A little while ago, we covered the idea of using photovoltaic materials to drive enzymatic reactions in order to produce specific chemicals. The concept is being considered mostly because doing the same reaction in a cell is often horribly inefficient, because everything else in the cell is trying to regulate the enzymes, trying to use the products, trying to convert the byproducts into something toxic, or up to something even more annoying. But in many cases, these reactions rely on chemicals that are only made by cells, leaving some researchers to suspect it still might be easier to use living things in the end.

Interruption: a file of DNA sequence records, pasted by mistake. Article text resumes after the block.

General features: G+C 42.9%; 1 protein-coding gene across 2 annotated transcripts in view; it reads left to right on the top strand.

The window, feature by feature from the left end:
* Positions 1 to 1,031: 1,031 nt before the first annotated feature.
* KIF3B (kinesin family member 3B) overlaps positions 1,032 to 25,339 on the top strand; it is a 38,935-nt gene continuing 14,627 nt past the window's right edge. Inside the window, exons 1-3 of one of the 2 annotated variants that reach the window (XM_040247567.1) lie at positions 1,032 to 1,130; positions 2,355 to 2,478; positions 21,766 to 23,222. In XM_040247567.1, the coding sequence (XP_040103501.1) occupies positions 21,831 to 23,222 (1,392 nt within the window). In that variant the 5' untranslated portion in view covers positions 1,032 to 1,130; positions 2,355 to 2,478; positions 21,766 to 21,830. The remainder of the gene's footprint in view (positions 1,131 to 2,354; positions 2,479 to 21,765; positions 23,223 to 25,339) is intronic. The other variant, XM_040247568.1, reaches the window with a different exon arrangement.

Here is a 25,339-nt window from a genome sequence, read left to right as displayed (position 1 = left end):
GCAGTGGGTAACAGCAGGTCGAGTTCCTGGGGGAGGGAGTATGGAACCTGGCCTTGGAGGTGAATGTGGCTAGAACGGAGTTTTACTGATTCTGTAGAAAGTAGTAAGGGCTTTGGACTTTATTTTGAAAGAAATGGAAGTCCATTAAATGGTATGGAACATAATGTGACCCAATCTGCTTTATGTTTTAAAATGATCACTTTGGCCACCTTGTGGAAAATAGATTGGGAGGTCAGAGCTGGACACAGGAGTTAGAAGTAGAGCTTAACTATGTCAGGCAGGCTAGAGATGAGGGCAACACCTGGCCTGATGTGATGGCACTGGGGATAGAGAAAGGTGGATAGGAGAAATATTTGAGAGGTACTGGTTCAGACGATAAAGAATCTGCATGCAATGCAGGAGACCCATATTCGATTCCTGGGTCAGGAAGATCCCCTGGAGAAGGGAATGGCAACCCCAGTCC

A new paper in Nature Catalysis may support or contradict this argument, depending on your perspective. In the end, the authors of the new paper re-engineer standard brewer’s yeast to produce molecules that can be used as fuel for internal combustion engines. The full catalog of changes they have to make is a bit mind-numbing, and most achieve a small, incremental increase in production. The end result is a large step forward toward biofuel production, but the effort involved is intimidating.